“It’s an all-inclusive, three-week vacation in England. From I gather, you dress up and pretend to be someone in the year 1816.” The attorney handed her a packet. “It also comes with a first-class plane ticket. The vacation is nonrefundable, my client saw to that. But if you do need cash, you could exchange the first-class airfare for economy class and pocket the change. I make such suggestions whenever I can. I like to be helpful.”

Jane hadn’t looked away from the pamphlet. The man and woman in the photo held her gaze like a magician’s swaying watch. She hated them and adored them, longed to be that woman but needed to stay firmly in New York City in the present day and pretend she had no such odd fantasies. No one guessed her thoughts, not her mother, not her closest friends. But Great- Aunt Carolyn had known.

“Pocket the change,” she said distractedly.

“Just make certain you report it to the IRS.”

“Right.” Seemed odd, that Carolyn would point out this flaw in her poor, pathetic great-niece and then send her right into the belly of the beast. Jane groaned. “I’m hopeless.”

“What was that?”

“Um, did I say that out loud? Anyway, I’m not hopeless, that’s the problem. I’m too hopeful, if anything.” She sat up, leaning against his desk. “If I were to tell you my first dozen boyfriend stories, you’d call me screwy for ever going out with anyone again. But I have! I’m so thick-headed it’s taken me this long to give up on men, but I can’t give up completely, you know? So I.. . I channel all my hope into an idea, to someone who can’t reject me because he isn’t real!”

The lawyer straightened a stack of papers. “I think I should clarify, Miss Hayes, that I did not mean to flirt. I am a happily married man.

Jane gaped. “Uh, of course you are. My mistake. I’ll just be going now.” She grabbed her purse and split.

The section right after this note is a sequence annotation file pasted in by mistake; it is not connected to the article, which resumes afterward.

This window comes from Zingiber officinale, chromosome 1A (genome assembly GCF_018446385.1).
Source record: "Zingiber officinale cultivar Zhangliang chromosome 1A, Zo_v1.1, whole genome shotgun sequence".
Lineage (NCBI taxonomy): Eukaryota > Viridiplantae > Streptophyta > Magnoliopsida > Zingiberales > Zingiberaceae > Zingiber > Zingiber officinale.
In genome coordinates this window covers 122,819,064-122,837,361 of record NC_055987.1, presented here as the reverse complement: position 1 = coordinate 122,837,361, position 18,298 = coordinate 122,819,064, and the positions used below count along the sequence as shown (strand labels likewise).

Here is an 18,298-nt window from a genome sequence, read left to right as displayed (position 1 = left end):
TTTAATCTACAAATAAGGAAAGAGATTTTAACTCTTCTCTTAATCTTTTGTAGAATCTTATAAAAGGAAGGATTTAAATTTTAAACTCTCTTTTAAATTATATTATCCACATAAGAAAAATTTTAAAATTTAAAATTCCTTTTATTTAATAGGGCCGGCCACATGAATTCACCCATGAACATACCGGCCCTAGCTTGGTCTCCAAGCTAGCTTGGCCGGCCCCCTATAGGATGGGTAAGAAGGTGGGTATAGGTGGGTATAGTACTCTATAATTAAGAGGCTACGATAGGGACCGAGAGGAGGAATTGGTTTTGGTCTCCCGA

The elevator dropped her back at street level, and even after stepping through the doors, the ground still felt as though it were falling away under her feet. She fell/walked all the way back to work and into her gray rollerchair.

Todd the manager was at her cubicle the moment her chair squeaked.

“How you doin’, Jane?” he asked in his oft-affected pseudoSopranos accent.


She stared. He had a new haircut. His white blond hair was now spiked with an incredible amount of pomade that smelled of raspberries, a do that could only be carried off with true success by a fifteen-year-old boy wielding an impressive and permanent glare. Todd was grinning. And forty-three. Jane wondered if politeness required her to offer a compliment on something glaringly obvious.

“Uh. . . you, your hair is different.”

“Hey, girls always notice the hair. Right? Isn’t that basically right?”

“I guess I just proved it,” she said sadly.

“Super. Hey, listen,” he sat on the edge of her desk, “we’ve got a last-minute addition that needs special attention. It may seem like your basic stock photo array, but don’t be fooled! This is for the all-important page sixteen layout. I’d give this one to your basic interns, but I’m choosing you because I think you’d do a super job. What d’you say?”

“Sure thing, Todd.”